Farmers hit by bad weather or low prices in 2001 should prepare to visit their bankers as early as possible and with farm records as detailed as possible to improve chances of favorable response to 2002 operating loan applications.
“It's going to be tough for a lot of farmers who had a bust this past year,” says Bob Brown, executive vice president, Farm Credit Bank of Texas. “But, even if a farmer did not make a profit, good records showing a history of profitable operation will help him get a loan.
“Farmers have got to keep better records than they have in the past,” Brown says. “A complete financial analysis is a must.”
Brown, who works from the Texas Farm Credit Bank headquarters in Austin, Texas, says farmers mired in red ink this fall should pull financial analyses together as quickly as possible and arrange to see lenders early.
“Bankers don't like surprises,” he says. “We try to stick with good farmers through good times and bad, but bank regulations limit how far we can go. Complete records that prove a farmer can make a profitable crop will go a long way toward getting an operating loan.”
Brown says lenders will look at enterprise mixes, yield history, marketing strategies, insurance coverage and past profit. “We'll look at the whole operation, not just one aspect,” he says.
He says operating loans, year-to-year funds, may depend on crops planted, marketing techniques employed and overall success of the farm.
“For long-term loans, past history is critical. We're a little nervous about farmers who move around a lot or switch commodities often. We like stability. We support employing new technology but with new enterprises, we like a gradual transition instead of frequent movement from one crop to another.”
“Equity in assets,” Brown says, “will be a key to loans this year. Marginal equity in assets will receive a lot closer scrutiny than in the past. Farmers with little equity will need to show more detailed records proving production history. They need to show profit potential over a long-term.”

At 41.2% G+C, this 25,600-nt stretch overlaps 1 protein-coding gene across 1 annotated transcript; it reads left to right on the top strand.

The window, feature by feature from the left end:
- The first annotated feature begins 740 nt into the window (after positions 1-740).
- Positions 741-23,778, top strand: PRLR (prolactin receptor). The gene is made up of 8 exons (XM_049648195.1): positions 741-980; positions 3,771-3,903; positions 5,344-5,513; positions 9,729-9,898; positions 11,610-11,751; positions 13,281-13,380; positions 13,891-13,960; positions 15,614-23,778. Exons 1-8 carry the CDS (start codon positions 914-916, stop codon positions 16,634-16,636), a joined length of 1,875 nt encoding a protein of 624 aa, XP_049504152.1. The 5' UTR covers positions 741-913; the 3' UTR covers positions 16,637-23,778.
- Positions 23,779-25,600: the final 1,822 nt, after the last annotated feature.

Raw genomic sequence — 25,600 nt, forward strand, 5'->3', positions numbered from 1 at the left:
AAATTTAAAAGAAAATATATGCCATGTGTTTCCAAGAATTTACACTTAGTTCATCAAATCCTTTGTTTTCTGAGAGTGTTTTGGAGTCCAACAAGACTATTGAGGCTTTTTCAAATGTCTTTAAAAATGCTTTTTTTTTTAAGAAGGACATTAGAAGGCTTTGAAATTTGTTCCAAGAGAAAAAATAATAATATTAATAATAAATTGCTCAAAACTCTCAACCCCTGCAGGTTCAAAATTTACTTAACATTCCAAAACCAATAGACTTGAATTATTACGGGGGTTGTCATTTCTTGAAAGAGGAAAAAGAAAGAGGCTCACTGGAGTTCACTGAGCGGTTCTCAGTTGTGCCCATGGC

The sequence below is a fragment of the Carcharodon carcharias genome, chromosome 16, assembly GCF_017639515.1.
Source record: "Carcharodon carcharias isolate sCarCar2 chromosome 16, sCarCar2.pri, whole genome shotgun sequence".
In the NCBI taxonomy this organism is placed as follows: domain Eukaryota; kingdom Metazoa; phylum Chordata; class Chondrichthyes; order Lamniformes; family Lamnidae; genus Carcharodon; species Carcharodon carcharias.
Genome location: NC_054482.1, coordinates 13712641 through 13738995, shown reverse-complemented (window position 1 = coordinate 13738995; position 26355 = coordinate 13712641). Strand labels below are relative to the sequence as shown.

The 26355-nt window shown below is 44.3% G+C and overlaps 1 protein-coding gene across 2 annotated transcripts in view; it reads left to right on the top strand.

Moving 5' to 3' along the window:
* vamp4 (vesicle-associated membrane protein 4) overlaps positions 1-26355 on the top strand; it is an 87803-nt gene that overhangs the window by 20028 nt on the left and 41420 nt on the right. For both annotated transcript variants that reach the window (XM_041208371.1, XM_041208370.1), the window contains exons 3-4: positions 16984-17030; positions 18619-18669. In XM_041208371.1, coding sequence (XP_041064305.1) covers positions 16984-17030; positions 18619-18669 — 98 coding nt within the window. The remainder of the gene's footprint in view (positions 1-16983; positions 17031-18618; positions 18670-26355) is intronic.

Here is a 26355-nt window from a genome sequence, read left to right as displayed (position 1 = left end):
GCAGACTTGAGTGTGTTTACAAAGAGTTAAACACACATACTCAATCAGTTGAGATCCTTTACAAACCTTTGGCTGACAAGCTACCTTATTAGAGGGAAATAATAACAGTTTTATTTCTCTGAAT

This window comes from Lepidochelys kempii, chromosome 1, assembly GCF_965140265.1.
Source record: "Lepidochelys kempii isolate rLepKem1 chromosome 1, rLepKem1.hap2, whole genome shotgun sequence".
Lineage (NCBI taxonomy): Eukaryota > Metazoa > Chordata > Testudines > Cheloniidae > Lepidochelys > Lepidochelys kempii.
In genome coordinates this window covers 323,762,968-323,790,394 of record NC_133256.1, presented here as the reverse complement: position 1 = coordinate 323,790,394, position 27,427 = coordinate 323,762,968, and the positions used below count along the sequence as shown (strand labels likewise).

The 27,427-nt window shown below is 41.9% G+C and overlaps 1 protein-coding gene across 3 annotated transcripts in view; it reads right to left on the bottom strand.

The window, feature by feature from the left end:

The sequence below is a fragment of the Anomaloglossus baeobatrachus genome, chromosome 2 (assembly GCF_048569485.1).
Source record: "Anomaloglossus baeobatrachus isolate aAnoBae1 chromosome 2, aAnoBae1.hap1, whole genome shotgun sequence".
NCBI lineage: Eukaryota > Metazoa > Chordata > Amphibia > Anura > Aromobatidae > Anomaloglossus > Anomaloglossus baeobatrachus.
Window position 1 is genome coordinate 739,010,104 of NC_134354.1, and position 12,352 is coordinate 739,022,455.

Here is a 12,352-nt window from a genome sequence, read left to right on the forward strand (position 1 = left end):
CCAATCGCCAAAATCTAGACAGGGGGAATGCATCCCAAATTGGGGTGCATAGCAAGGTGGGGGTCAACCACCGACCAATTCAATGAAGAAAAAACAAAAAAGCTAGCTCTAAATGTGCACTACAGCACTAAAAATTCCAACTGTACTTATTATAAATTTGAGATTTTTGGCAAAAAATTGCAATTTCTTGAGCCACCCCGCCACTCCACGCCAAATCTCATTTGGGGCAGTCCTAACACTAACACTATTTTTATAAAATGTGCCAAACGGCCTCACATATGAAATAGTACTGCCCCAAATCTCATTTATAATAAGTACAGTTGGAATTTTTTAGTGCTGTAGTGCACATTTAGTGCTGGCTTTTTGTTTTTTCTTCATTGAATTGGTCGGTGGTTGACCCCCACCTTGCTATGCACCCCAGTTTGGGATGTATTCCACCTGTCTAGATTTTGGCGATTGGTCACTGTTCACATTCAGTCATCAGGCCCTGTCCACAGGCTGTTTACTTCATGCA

Brown says funding should be adequate for qualified borrowers. “We don't anticipate a shortage,” he says. “And no one seems totally negative about the farm sector. We want to stay with true farmers who show profitability during good times.”
Brown says a big question for producers and lenders will be what form the next farm legislation will take.
“Will it be the bill the House passed? Will it be the Lugar bill? Or will it be a modified version of each? I think it likely will be a compromise between the House and a Senate version.”
He says the final law likely will include more conservation provisions than does current legislation. “That's not all bad for farmers, but they will have to learn how to claim what they have done in the past and what they're doing now to qualify for available funds.
“We know farmers are by nature conservationists, but they don't always get credit for what they're doing. I hope conservation provisions will include a means to measure farm performance.”
Brown says farmers deserve legislation that “recognizes that we all have to eat. Farmers are taken for granted.”